Leadership lessons from Confucius: waiting for the right price

right price

Zigong said: “If you had a precious piece of jade, would you hide it in a box for safekeeping or would you try and sell it for a good price?” Confucius said: “I would sell it! I would sell it! All I’m waiting for is the right price.”
子貢曰:「有美玉於斯,韞 而藏諸?求善賈而沽諸?」子曰:「沽之哉!沽之哉!我待賈者也!」

Pricing is one of the trickiest tasks in business. Set it too high and you risk putting off potential customers. Set it too low and you risk leaving money on the table – not to mention attracting customers who don’t appreciate the full value of the product or service you are offering.

When starting a company or going freelance, it can be very tempting to set a low price or accept whatever your potential customer offers in order to get your business moving. The problem is that once you do this, it will be very difficult for you to obtain full value for your goods or services in the future. Better to hold out until you find someone who is willing to pay what you’re asking for. There’s no way you’ll be able to win a price war over the long term. There’ll always be someone who’ll be willing to go lower than you.

Notes

This article features a translation of Chapter 13 of Book 9 of the Analects of Confucius. You can read my full translation of Book 9 here.

(1) After his departure from Lu in 497 BCE, Confucius went to the neighboring state of Wei in search of employment at the court of Duke Ling accompanied by Zigong, Zilu, Yan Hui, and some other followers. By telling Zigong that he would happily sell the precious piece of jade at the right price, he is signaling that he is open to the right offer.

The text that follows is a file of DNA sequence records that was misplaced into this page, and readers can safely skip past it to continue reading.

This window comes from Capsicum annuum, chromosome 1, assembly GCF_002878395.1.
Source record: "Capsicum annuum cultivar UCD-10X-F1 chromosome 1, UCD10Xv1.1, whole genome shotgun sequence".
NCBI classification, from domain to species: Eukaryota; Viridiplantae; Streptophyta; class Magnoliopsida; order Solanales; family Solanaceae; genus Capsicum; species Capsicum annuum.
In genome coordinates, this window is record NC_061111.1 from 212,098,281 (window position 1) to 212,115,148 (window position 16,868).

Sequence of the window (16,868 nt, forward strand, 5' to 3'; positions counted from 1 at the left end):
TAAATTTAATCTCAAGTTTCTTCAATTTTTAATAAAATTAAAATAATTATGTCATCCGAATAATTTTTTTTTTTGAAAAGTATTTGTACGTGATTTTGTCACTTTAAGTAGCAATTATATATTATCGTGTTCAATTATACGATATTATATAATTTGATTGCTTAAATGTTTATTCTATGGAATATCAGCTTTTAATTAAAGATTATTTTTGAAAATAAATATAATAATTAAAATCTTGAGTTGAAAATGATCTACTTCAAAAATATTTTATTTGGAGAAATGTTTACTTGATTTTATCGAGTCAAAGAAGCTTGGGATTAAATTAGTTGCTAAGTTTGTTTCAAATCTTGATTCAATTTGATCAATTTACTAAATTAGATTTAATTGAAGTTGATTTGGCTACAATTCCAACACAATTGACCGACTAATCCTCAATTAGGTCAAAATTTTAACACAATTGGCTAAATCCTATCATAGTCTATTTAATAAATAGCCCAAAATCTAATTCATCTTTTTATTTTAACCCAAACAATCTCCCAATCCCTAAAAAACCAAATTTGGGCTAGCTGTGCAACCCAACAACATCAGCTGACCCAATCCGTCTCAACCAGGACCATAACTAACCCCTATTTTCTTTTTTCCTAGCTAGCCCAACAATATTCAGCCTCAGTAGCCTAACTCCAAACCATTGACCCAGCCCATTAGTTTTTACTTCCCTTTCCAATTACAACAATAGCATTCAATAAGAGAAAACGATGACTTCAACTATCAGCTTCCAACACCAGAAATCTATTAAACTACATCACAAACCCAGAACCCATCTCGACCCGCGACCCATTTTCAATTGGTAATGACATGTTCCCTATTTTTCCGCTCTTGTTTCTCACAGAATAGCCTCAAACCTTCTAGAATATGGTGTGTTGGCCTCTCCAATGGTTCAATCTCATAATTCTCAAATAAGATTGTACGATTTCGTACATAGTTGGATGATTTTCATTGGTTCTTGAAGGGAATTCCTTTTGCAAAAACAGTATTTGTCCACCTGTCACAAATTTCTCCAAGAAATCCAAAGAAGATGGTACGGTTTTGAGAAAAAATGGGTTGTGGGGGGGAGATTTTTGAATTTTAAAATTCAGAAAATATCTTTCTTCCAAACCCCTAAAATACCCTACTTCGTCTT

Even though Confucius eventually managed to secure a position at the Wei court, it did not pan out and he left soon afterwards. Subsequent visits to the states of Song, Chen, Cai, Chen (again), and Wei (again) proved to be just as fruitless.

The only offer of employment that Confucius received direct from a state ruler came from Duke Jing of Qi during a visit there in either 517 BCE or 505 BCE. Perhaps because of pressure from his other officials, however, the duke abruptly backed out of his commitment claiming in 18.3 that he was too old to employ the sage.

Confucius also received offers of employment from various unsavory characters looking to hire him to add credibility to their attempts seize power in Lu. Book 17 records three such incidents, involving Yang Huo in 17.1, Gongshan Furao in 17.5, and Bi Xi in 17.7.

I took this image at the Temple of Confucius in Yilan, Taiwan. You can read more about the rather convoluted history of this temple in this excellent article by Josh Ellis here.

Leave a Reply

Your email address will not be published. Required fields are marked *